Attitudes may have changed since the days when husbands brought home the bacon and when wives stayed home with the kids. But it turns out deviating from conventional gender roles makes both men and women miserable.
Research by Karen Kramer and Sunjin Pak at the University of Illinois examined data on nearly 1,500 men and 1,800 women and found the more women’s paychecks increased, the more women reported symptoms of depression.
But the opposite effect was found in men: their psychological well-being was highest when they were the primary wage-earners.
This held true even for couples who had a more egalitarian view of gender roles. Modern views notwithstanding, men’s health took a hit when their earnings shrank.
The cultural response to findings like these is often the same: societal expectations regarding gender roles have been too slow to evolve. If it were considered “acceptable” for men to take care of the kids while women brought home the paycheck, or so the thinking goes, there would be no issue. Thus, no depression.
In fact, it is feminist ideals, not domestic duties, that make women unhappy. Wives are wired to depend on men and thus tend to be unhappy when they cannot do so. This is true even for women who are economically independent. What matters most is knowing they can depend on a man, even if they don’t technically need to. Men and women simply change when they have children. A woman’s first instinct upon giving birth is to provide for her child physically and emotionally, whereas a man’s first instinct is to protect and to provide for that child.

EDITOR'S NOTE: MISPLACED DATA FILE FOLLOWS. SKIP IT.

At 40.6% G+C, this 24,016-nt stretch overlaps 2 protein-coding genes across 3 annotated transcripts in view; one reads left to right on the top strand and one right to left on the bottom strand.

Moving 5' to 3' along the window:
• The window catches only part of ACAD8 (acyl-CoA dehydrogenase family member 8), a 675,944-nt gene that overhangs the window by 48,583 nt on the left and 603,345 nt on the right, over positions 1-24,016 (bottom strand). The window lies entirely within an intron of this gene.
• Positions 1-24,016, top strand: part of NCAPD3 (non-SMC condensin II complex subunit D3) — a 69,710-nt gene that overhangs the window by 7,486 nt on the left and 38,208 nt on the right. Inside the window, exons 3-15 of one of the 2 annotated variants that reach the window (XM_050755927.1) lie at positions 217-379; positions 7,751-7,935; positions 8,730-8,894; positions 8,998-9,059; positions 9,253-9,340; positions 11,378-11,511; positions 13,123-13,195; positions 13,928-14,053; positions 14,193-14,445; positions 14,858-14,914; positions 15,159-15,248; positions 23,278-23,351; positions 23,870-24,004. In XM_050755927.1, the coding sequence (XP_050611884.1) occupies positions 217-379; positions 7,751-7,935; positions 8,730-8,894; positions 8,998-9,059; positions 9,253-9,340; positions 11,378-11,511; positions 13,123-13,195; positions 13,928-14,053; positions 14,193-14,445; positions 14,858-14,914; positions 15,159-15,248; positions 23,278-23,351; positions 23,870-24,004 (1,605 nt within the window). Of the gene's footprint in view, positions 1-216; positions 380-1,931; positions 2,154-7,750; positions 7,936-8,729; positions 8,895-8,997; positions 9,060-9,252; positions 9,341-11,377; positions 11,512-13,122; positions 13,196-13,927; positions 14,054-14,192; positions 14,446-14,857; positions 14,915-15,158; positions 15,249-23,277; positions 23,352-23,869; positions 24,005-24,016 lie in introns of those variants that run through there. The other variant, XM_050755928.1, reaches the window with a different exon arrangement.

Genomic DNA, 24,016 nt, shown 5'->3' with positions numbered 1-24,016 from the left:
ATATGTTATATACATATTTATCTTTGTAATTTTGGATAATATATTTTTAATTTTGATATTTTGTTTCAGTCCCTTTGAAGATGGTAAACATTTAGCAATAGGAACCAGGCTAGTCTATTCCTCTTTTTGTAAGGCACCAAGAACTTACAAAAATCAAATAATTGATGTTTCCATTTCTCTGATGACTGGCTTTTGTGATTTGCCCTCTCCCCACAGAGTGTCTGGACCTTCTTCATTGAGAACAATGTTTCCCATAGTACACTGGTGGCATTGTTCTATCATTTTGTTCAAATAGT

A woman’s identity and sense of well-being is inextricably linked to her relationships, whereas a man’s identity and sense of well-being is inextricably linked to his paycheck. It stands to reason, then, that the sexes are happiest when they’re doing what they’re made to do. This approach to marriage swims with the tide, rather than against it.
That’s not to say no couple can successfully navigate a role reversal. It is only to say that it’s rare. Even in families in which both parents are employed, 70% consist of fathers who earn more than mothers.
Men and women aren’t interchangeable. They may both be capable of being breadwinners and caregivers, but that doesn’t mean they want to perform these tasks with equal fervor. And it doesn’t mean they’ll be happy if they do. That this does not hold true for every woman and every man doesn’t change the fact that what drives most women is different from what drives most men.
It’s time to stop pretending the culture is to blame for why modern marriages fail. Societal attitudes may have changed, but human nature hasn’t.
Perhaps it’s time we surrendered.
Suzanne Venker is an author, columnist and relationship coach known as The Feminist “Fixer.” A wife of 20 years and mother of two, Suzanne liberates women from the equality narrative and inspires them to feel secure in their femininity and courageous about finding lasting love. Suzanne’s most recent book, The Alpha Female’s Guide to Men & Marriage, helps bossy women learn how to become better wives. You can find Suzanne at www.thefeministfixer.com.